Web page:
Today’s society is overreliant on technology, according to 59% of millennials surveyed for an October 2013 study commissioned by Intel Corporation. A slightly higher percentage—61%—reported technology makes people less human. Depressing, right?
What’s even more depressing is that the realization of this notion doesn’t necessarily mean millennials are interested in curbing their dependence on technology. Eighty-six percent said they believe technology innovation makes life simpler. That ease that technology provides seems to overrule any feelings of dependence. Think about it. When was the last time you saw someone under the age of 30 truly eating alone? And by that I mean completely unaccompanied; without the bright light of an iPhone or Kindle to provide comfort during what many consider to be a bleak dining experience. Most people don’t like to sit and eat alone, and engaging with content on a screen is an easy fix.
What’s interesting is millennials’ perceptions of how technology affects their personal relationships. The Intel study found that 69% of millennials believe technology enhances these connections. Now, how could this be if approximately two-thirds of my peers report that technology “makes people less human”? You’d think that if we are becoming “less human,” personal relationships would be suffering. But not really. As a millennial, I absolutely hate talking on the phone and listening to voicemails. I couldn’t even give you a legitimate reason why, but at this very moment, I have 15 voicemail notifications on my iPhone, some dating as far back as August 2013. Provided that it’s nothing urgent, I’d rather someone send me a text or an email so I can respond in my own way in my own time. Millennials’ preferences to communicate via text has led to the decline of voice-to-voice and face-to-face communication in their personal and professional lives, thus making “people less human.” But that same ability to shoot a quick text or email to a friend or loved one allows people to keep in touch on the go, thereby enhancing personal relationships. It’s a beautiful thing.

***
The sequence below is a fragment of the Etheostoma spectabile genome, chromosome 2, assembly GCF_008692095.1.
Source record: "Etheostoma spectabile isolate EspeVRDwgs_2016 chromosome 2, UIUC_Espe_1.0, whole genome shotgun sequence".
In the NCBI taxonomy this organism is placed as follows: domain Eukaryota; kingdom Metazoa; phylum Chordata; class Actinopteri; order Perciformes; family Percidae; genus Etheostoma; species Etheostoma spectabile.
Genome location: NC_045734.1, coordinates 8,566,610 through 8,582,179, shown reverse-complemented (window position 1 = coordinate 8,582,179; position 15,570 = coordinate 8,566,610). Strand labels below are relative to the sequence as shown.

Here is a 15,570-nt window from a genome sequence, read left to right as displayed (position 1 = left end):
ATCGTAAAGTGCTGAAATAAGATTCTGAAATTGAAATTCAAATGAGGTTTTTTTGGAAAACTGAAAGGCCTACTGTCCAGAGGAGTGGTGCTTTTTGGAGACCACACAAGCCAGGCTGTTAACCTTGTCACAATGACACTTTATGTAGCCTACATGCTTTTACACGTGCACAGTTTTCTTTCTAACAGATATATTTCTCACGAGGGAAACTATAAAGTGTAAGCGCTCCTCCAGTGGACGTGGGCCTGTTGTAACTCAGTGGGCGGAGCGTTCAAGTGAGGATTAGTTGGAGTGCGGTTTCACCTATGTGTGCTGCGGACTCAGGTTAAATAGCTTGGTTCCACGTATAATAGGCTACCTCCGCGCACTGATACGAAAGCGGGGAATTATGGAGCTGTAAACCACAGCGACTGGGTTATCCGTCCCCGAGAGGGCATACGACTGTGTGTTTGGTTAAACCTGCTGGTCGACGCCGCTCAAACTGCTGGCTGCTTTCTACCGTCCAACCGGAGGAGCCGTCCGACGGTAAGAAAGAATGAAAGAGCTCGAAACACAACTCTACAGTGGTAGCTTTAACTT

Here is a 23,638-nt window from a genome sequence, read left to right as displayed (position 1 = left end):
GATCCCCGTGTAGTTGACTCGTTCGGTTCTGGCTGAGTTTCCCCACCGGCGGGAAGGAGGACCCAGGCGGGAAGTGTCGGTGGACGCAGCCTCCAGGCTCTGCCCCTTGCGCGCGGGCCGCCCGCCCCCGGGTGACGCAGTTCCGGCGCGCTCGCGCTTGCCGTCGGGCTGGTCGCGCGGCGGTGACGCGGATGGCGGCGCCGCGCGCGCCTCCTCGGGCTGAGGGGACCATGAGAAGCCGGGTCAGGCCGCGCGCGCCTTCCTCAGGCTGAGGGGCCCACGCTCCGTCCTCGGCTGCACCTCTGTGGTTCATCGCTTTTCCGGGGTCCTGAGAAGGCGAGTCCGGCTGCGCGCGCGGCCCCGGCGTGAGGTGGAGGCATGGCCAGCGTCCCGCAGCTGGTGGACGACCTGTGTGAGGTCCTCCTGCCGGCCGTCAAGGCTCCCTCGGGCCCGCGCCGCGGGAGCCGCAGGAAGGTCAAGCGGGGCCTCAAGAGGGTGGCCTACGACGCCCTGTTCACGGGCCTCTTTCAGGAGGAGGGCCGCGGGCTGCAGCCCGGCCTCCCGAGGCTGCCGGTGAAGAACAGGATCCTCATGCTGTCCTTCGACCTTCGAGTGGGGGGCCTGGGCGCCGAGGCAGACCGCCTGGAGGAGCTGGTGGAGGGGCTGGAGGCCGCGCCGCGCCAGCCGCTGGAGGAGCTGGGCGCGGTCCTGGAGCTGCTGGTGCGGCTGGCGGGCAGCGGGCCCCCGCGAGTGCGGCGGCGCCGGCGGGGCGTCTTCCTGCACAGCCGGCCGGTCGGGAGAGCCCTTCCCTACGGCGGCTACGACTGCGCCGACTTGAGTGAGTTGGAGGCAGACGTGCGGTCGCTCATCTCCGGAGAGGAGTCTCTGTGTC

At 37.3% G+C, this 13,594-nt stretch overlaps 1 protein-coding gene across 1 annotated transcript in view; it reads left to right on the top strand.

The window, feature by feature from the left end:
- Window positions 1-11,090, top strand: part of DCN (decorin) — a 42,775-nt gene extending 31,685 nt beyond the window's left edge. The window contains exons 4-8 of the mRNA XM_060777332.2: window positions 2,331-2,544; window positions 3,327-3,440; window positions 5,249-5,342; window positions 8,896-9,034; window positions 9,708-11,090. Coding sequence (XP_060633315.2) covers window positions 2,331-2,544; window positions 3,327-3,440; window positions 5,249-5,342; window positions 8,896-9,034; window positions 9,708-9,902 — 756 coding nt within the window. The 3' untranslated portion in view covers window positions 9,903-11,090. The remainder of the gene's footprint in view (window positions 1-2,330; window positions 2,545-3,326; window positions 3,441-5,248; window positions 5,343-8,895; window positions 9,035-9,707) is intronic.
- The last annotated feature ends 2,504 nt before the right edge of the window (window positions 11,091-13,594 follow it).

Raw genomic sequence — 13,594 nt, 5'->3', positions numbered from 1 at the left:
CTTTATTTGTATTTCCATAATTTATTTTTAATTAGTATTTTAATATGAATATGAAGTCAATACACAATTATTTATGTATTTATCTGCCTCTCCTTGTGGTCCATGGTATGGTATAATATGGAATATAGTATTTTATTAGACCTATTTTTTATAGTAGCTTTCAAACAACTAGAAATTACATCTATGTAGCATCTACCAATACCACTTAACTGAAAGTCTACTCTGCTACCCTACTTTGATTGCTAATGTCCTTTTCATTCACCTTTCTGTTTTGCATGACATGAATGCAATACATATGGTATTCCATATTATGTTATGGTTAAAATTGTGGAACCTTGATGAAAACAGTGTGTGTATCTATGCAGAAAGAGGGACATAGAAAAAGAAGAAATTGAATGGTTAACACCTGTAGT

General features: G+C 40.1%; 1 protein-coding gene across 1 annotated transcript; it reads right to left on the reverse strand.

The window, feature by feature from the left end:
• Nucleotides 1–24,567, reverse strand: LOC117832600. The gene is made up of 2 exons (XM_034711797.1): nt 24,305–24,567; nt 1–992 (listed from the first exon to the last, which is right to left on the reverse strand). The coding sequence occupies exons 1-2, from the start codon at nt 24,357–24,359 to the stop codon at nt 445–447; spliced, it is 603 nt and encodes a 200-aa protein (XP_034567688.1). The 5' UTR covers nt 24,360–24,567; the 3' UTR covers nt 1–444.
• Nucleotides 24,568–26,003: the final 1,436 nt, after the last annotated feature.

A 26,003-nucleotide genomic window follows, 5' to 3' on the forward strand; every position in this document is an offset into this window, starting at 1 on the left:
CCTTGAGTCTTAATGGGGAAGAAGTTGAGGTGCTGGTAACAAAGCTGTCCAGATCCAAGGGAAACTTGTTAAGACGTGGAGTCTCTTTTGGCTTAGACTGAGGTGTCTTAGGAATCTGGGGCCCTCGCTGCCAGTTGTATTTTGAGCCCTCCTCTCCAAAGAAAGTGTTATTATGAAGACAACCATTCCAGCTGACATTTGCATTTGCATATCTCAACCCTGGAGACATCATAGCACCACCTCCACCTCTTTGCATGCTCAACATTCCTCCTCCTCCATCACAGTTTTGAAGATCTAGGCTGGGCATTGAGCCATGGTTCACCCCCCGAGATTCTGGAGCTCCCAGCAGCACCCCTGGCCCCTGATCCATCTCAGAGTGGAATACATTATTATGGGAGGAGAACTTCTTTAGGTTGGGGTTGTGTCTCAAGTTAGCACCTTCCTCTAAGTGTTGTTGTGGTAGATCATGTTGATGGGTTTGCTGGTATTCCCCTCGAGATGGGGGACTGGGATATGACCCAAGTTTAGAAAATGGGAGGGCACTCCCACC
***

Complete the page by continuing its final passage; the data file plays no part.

Looking ahead, a significant portion of millennials wouldn’t mind if we took things one step further with technology to make life easier. One-third reported to Intel that they think technology should recognize them by learning more about their behaviors and preferences. Eek! Personally, the mere thought of companies knowing even more about my behaviors and preferences than they already do freaks me out, but to each his or her own.